thu 14/12/2017

Classical CDs Weekly: Michael Nyman, Stravinsky, Emily Pailthorpe | reviews, news & interviews

Classical CDs Weekly: Michael Nyman, Stravinsky, Emily Pailthorpe

Classical CDs Weekly: Michael Nyman, Stravinsky, Emily Pailthorpe

British minimalism, sacred sounds from a Russian exile and a disc of oboe music

Michael Nyman in reposeFrancesco Guidicini


Michael Nyman and The Tempest – Prospero’s Books and Noises, Sounds & Sweet Airs (MN Records)

Think Michael Nyman and one inevitably thinks of the 1980s, and it’s quite possible that Nyman’s scores for Peter Greenaway will prove more enduring than the films themselves. This set, the two Tempest-inspired works remastered and reissued from Decca originals, includes the last Nyman/Greenaway collaboration, Prospero’s Books. A mixture of newly composed numbers and excerpts from an earlier theatrical score, it ended the pair’s working relationship. The reasons aren’t entirely clear from Nyman’s sleeve note, other than a confession that, “dissatisfied with the way that Greenaway used the soundtrack, I decided never to work with him again.” Hmm. What’s presented here is an entertaining listen.  All the fingerprints are here: neo-baroque flourishes and parping saxes predominate. Just when you’re feeling a little weary, Nyman will throw in a track like the tiny "Twelve years since", a beautiful moment of repose. He has superb vocalists too: soprano Sarah Leonard copes brilliantly with Nyman’s punishing high writing, and there’s an appearance by Ute Lemper in the closing masque. The score’s punchiness and brio is also its main flaw – everything sounds a little too close and over-amplified.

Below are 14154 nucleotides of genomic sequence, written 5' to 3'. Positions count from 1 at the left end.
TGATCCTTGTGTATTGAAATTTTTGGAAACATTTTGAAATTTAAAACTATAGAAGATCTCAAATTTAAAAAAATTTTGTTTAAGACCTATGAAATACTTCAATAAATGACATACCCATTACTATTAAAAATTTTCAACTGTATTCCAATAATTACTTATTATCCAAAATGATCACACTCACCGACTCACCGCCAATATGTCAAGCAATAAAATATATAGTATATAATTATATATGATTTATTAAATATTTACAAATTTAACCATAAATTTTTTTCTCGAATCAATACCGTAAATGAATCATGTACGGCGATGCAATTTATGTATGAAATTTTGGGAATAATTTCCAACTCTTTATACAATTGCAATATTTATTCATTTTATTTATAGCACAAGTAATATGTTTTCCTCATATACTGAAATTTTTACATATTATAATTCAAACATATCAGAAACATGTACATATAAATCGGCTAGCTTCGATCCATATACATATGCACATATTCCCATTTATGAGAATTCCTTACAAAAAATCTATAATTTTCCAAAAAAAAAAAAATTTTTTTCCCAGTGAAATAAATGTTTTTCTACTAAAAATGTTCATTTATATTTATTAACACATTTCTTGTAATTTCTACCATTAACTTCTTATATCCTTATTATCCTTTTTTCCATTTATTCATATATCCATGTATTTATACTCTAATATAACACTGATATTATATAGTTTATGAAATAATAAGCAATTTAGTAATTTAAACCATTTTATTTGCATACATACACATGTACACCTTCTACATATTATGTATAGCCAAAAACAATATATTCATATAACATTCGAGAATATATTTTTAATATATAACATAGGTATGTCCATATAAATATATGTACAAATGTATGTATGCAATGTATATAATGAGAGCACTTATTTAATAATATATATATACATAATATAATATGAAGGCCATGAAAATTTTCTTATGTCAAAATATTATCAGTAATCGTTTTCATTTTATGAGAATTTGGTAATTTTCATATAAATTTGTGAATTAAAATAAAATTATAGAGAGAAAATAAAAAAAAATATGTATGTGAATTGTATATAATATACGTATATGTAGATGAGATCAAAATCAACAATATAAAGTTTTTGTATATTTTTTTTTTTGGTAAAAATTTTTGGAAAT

Noises, Sounds & Sweet Airs came several years before Prospero’s Books, a one-act Tempest adaptation that’s a far more engaging listen. Nyman’s score is more musically varied, and the recording is less abrasive. Soprano Catherine Bott and alto Hilary Sumers ably take on multiple roles, assisted by a young Ian Bostridge in his debut recording. The whole work is a little fast-paced for comfort, but it’s a striking, appealing piece which deserves a rediscovery. Full texts are provided for both works.

Stravinsky: Choral Works Choir of St Mary’s Cathedral, Edinburgh/Duncan Ferguson, with Ruby Hughes (soprano) and Nicholas Mulroy (tenor) (Delphian)

There’s an awful lot of decent Stravinsky that isn’t heard enough. Like the Mass, completed in the late 1940s and intended for liturgical use. It’s performed on this marvellous Delphian disc as the composer would have preferred, with boys’ voices taking the alto and treble parts. Stravinsky’s scoring for ten winds is utterly characteristic, with trombones and bassoons a source of continual delight. But the real pleasure is in the choral sound, the Edinburgh boys alternately euphonious and pungent. This Mass doesn’t convince as a sacred work, and there are points where you suspect that the composer is going through the motions, but the high spots are things to savour. Like the little instrumental flourishes opening the Gloria, or the widely spaced choral harmonies in the Sanctus. The austerity never overwhelms, and on more than one occasion there’s a whiff of Poulenc.